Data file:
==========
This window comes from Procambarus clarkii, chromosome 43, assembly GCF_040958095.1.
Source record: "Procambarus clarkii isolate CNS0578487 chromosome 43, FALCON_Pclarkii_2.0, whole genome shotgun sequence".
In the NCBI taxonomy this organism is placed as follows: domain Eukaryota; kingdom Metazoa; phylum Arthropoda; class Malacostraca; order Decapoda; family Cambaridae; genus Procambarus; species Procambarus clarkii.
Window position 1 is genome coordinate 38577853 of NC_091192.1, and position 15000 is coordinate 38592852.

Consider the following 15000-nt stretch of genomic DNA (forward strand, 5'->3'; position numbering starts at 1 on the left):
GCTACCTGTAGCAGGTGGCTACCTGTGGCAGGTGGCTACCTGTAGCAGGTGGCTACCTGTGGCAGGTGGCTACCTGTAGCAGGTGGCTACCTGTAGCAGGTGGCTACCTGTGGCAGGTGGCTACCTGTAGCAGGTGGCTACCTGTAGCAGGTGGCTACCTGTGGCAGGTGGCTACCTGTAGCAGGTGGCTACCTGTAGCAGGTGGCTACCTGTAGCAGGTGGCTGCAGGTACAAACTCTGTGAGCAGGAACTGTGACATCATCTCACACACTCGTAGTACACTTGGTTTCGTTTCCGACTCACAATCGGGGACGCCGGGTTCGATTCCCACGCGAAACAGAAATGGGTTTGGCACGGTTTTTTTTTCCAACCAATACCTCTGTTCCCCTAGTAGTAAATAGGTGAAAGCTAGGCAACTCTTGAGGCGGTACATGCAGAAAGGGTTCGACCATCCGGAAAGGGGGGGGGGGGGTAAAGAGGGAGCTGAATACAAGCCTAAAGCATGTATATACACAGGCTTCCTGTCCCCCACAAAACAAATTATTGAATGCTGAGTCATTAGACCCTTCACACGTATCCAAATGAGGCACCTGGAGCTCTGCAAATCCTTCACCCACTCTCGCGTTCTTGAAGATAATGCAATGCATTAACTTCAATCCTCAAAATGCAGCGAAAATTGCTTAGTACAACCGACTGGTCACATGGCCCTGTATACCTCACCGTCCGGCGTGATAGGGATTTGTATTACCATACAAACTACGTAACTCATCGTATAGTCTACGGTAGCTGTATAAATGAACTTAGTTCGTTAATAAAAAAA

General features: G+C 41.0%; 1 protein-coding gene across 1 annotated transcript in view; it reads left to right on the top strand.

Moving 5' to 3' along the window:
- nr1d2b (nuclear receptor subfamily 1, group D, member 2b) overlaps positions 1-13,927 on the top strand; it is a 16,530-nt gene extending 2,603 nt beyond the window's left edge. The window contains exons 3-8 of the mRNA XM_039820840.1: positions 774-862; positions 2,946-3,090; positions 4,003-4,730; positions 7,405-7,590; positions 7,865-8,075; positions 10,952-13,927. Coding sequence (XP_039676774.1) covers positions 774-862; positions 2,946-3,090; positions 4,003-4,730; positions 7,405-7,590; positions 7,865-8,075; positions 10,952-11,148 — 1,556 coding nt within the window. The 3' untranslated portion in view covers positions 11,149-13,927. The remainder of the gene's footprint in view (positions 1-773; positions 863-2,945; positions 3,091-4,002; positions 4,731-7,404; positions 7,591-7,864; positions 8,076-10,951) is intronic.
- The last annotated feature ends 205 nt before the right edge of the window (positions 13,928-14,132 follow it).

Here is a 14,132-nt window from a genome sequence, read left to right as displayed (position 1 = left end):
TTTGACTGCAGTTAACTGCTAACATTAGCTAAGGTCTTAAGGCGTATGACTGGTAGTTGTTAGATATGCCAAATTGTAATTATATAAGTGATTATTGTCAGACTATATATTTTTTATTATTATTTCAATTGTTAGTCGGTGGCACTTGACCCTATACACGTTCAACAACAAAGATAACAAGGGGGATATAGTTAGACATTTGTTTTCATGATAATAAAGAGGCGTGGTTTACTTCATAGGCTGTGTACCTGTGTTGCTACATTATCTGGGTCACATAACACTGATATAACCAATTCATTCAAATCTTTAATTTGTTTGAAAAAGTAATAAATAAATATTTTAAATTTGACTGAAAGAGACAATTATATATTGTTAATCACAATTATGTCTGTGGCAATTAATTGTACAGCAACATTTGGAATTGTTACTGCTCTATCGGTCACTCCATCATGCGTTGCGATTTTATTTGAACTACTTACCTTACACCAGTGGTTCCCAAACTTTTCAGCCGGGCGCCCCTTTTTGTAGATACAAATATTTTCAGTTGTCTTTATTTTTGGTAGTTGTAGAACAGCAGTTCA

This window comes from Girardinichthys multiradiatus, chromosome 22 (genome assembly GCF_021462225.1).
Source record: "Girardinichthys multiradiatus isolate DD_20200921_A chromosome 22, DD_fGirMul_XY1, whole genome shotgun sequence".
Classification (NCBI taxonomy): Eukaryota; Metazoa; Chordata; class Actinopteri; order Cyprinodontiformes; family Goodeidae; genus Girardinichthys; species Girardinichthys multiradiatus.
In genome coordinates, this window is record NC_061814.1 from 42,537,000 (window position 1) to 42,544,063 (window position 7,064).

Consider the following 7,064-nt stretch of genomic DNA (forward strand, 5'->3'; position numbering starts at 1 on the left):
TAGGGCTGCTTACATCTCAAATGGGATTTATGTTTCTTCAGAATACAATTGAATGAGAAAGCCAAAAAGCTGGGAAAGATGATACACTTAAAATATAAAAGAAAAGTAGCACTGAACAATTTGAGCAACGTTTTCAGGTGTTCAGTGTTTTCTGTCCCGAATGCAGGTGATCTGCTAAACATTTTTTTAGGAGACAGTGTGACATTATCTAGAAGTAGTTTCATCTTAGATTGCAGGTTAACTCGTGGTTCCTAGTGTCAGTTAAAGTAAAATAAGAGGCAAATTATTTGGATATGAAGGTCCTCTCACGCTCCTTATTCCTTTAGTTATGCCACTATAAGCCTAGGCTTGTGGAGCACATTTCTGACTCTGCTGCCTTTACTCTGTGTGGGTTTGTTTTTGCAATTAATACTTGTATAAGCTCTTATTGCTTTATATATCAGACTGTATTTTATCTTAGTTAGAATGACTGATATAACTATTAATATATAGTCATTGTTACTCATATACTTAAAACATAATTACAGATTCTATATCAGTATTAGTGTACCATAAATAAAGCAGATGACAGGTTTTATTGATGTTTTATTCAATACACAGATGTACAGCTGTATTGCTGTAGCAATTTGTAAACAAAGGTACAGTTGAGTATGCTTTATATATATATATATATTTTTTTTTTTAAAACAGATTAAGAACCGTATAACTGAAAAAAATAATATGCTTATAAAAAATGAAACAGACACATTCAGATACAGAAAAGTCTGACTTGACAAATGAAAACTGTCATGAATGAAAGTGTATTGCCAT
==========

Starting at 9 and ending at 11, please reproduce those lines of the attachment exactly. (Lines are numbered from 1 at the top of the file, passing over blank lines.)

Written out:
- nr1d2b (nuclear receptor subfamily 1, group D, member 2b) overlaps positions 1-13,927 on the top strand; it is a 16,530-nt gene extending 2,603 nt beyond the window's left edge. The window contains exons 3-8 of the mRNA XM_039820840.1: positions 774-862; positions 2,946-3,090; positions 4,003-4,730; positions 7,405-7,590; positions 7,865-8,075; positions 10,952-13,927. Coding sequence (XP_039676774.1) covers positions 774-862; positions 2,946-3,090; positions 4,003-4,730; positions 7,405-7,590; positions 7,865-8,075; positions 10,952-11,148 — 1,556 coding nt within the window. The 3' untranslated portion in view covers positions 11,149-13,927. The remainder of the gene's footprint in view (positions 1-773; positions 863-2,945; positions 3,091-4,002; positions 4,731-7,404; positions 7,591-7,864; positions 8,076-10,951) is intronic.
- The last annotated feature ends 205 nt before the right edge of the window (positions 13,928-14,132 follow it).

Here is a 14,132-nt window from a genome sequence, read left to right as displayed (position 1 = left end):